It is certainly not a stretch to suggest that that these bills were constructed in a spasm of Republican partisanship and indignation arising immediately following the Governor’s close defeat, in an attempt to hold onto policy directions forged by Republicans over the last eight years that incoming Governor Tony Evers has pledged to modify.  ­­­­­­­­­­­­­­­­­­­­­­During debate on the bills – which were, according to Senate Majority Leader Scott Fitzgerald, crafted in close consultation with Mr. Walker’s office — Wisconsin State Assembly Speaker Robin Vos stated, in urging their passage:  “… [W]e are going to have a very liberal governor that is going to enact policies that are in a direct contrast to what many of us believe in.”

Any number of pundits have commented on the effects that the Republicans’ actions will have upon the reputation of the State of Wisconsin if these measures are enacted, and I certainly have my impressions, but those can await the final disposition of the bills by the Governor.  What I find intriguing at present is the fact that the Republicans don’t appear to have anticipated the amount of high-profile notoriety and ridicule their actions would bring upon themselves and the state.  Perhaps most intriguing are the horns of the dilemma that Mr. Walker seems to be personally confronting as he determines how to act upon these measures – horns that he may now appreciate if he has not yet called for the bills to be sent to him.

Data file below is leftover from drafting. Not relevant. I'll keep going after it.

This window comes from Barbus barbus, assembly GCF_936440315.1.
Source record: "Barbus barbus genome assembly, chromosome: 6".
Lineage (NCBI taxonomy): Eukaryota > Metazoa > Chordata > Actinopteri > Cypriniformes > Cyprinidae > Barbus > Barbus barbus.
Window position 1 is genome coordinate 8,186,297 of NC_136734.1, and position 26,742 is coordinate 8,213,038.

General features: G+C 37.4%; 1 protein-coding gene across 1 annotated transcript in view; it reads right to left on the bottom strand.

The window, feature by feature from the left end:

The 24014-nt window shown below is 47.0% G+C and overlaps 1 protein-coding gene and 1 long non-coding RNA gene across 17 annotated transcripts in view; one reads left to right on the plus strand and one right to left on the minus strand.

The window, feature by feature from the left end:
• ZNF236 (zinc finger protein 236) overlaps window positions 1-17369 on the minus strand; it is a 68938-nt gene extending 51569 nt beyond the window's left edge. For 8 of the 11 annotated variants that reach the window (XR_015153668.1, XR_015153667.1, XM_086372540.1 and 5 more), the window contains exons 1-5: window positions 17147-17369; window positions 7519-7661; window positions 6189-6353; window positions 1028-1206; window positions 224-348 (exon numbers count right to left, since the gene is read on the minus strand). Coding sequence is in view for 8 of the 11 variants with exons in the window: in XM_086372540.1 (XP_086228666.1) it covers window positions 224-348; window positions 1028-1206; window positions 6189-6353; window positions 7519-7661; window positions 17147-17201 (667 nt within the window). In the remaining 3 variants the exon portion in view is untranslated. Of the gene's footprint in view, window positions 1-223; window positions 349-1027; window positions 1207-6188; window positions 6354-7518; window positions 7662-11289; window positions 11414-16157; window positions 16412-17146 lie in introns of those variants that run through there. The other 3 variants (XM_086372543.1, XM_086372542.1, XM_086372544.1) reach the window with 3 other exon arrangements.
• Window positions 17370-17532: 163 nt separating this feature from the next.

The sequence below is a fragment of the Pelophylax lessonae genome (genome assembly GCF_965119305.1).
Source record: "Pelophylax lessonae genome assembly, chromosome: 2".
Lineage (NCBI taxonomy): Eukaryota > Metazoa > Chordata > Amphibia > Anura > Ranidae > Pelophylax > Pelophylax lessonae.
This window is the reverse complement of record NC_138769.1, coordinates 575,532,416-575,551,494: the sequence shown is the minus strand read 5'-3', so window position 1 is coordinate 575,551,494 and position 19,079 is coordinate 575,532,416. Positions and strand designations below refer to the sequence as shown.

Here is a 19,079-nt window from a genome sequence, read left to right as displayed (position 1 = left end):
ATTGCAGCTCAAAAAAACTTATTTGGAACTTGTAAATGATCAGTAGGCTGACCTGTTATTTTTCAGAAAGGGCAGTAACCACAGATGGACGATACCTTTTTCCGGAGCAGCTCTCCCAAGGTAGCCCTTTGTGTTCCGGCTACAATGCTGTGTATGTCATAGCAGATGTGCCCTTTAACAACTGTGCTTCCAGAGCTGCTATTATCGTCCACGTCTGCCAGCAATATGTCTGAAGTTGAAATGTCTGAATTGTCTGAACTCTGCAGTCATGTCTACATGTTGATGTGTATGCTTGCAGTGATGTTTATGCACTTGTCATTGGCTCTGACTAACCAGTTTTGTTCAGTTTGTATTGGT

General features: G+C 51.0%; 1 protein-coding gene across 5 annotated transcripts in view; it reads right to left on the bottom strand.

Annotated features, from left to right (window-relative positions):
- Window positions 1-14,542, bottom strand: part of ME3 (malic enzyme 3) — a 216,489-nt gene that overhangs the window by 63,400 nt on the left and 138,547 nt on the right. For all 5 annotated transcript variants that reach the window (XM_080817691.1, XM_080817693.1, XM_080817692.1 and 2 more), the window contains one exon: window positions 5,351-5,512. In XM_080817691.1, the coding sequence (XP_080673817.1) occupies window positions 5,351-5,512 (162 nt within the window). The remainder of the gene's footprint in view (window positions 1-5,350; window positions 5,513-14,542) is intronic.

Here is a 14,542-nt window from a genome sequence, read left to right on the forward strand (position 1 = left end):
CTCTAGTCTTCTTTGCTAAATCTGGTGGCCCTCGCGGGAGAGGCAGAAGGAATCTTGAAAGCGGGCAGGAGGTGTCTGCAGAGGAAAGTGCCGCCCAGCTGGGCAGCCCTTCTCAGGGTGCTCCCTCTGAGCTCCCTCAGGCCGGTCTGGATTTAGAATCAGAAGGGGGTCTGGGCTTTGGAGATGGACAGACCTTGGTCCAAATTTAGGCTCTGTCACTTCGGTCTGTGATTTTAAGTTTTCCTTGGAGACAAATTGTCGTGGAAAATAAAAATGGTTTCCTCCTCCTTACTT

Mr. Walker is a career politician.  Running for and holding office has been his life.  If he signs these bills — which already have his fingerprints all over them — he’ll be branded within Wisconsin and across the nation as a Sore Loser who was determined to thwart the will of the majority of the 2018 Wisconsin voters – a label that I would submit could be much more detrimental to any future political aspirations he might have than his narrow loss.  On the other hand, if he vetoes or materially modifies the measures, he’ll presumably be viewed as a traitor by his Wisconsin Republican legislative allies (who have already reaped and will continue to incur derision for their passage of these measures) and the core supporters that would form the bedrock of any future run he might wish to undertake for Wisconsin statewide office.

I have wondered whether there might be a third avenue – a way for the Governor to have his cake and eat it, too.  Will the bills become law if Mr. Walker simply does nothing?  Article V, Section 3 of the Wisconsin State Constitution provides: